Oct 07

richard cook (1957-2007): some memories

FT4 comments • 792 views

cook/fallRDC was my editor at NME, and predecessor at the Wire, which has just put up a page of tributes from people who worked with him, including mine


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    (click on the fall review once, then again on the bigger one that appears, to read it)

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    Marcello Carlin on 5 Oct 2007 #

    I said this to Mark in the pub last week but I’ll just share the memory of my sole, very brief and indirect encounter with RDC. It was early 1982 and as a triple zero tolerance (three divided by zero isn’t always zero) improv/post-punk/New Pop first-year Oxbridge Nazi I was especially zero tolerant of anyone who considered Escalator Over The Hill to be less than the greatest piece of recorded music ever, the necessary punctum glue which not only formed but held in shape everything that I have ever felt to be valuable and profound and tacky and transient in music in the 35 years which have passed since I was first exposed to it.

    It so happened that ECM gave EOTH its first bona fide boxed reissue in nearly a decade right at the end of 1981 and I remembered RDC being a bit snarky about it in his NME review of Westbrook’s Mama Chicago a couple of years eariler so in early ’82 I wrote a long and slurry letter pointing out how wrong he was about it and that he should RECTIFY INST.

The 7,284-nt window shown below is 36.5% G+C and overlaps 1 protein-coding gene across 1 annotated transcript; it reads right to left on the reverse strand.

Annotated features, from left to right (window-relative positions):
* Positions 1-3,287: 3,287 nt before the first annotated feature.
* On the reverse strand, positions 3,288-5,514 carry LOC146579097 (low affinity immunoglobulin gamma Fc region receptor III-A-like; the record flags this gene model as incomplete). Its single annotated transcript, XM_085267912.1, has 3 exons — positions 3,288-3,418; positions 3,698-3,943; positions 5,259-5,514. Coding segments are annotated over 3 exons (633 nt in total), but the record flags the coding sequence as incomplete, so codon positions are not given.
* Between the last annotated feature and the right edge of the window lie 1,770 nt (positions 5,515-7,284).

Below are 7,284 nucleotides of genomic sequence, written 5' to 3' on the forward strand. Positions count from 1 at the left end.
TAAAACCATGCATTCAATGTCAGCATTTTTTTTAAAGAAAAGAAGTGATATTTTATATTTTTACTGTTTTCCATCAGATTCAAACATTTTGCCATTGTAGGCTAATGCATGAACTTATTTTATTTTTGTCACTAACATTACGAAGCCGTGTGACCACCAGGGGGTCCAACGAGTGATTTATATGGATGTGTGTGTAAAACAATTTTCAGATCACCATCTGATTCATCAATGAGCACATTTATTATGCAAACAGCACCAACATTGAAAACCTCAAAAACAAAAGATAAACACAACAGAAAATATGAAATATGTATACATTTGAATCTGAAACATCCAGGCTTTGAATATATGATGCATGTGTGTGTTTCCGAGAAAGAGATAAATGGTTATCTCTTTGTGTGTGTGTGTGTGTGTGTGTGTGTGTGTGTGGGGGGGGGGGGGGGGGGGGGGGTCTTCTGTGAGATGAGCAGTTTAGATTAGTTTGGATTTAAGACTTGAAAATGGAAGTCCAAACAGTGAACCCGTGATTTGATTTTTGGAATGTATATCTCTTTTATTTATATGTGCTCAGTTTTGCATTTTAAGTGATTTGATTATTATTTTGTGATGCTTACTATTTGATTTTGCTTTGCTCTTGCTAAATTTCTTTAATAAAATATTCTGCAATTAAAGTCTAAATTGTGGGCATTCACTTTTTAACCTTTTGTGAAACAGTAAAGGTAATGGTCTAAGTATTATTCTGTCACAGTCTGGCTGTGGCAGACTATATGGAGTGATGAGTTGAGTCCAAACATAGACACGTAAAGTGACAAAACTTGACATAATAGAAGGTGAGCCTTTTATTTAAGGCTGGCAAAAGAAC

He never replied to me directly, although to be truthful I wouldn’t have replied to my letter; but a few weeks later, in a column which I’d not seen in the NME before – or since – entitled Double Take, there was RDC with his long and apologetic recantation. No further words were needed; it was understood. I was suitably grateful for that and humbled by it.

    We never came into direct contact; occasionally Laura and I would see him in the audience of whatever improv gig we were all attending but that was about it. But his influence, perhaps buried beneath the squeakier klaxons of Paul M and IPen, maybe reached further in my perception of how and why (to) be a music writer. As just one example, I well remember the series he and Graham Lock did in the NME throughout summer ’81 on post-Parker jazz and improv innovators; simple, concise articles on all the key figures, packed with the necessary information and remarkably OTM discographies as well as subtly pointing out to readers exactly why they should be bothering with these (despite Pigbag, Rip Rig etc., still relatively obscure, to the larger world) people.

    And other pointers, like his brilliant NME singles column of September 1985 which eloquently cut down the incipient C86 nazis on the paper at the time (and maybe that should be singular rather than plural), demanding proper plurality; and that is something from which I have never stood down in my own viewpoint. Or the sideways shadows of goodbye emanating from his review of New Order’s Low-Life (“I’d say this was New Order’s Closer.” And his too, as far as the NME was concerned). Or anything really; the Fall of Hex Enduction Hour described as “coming awfully close to the truth (about music)” – listen to it and you would be hard put to disagree…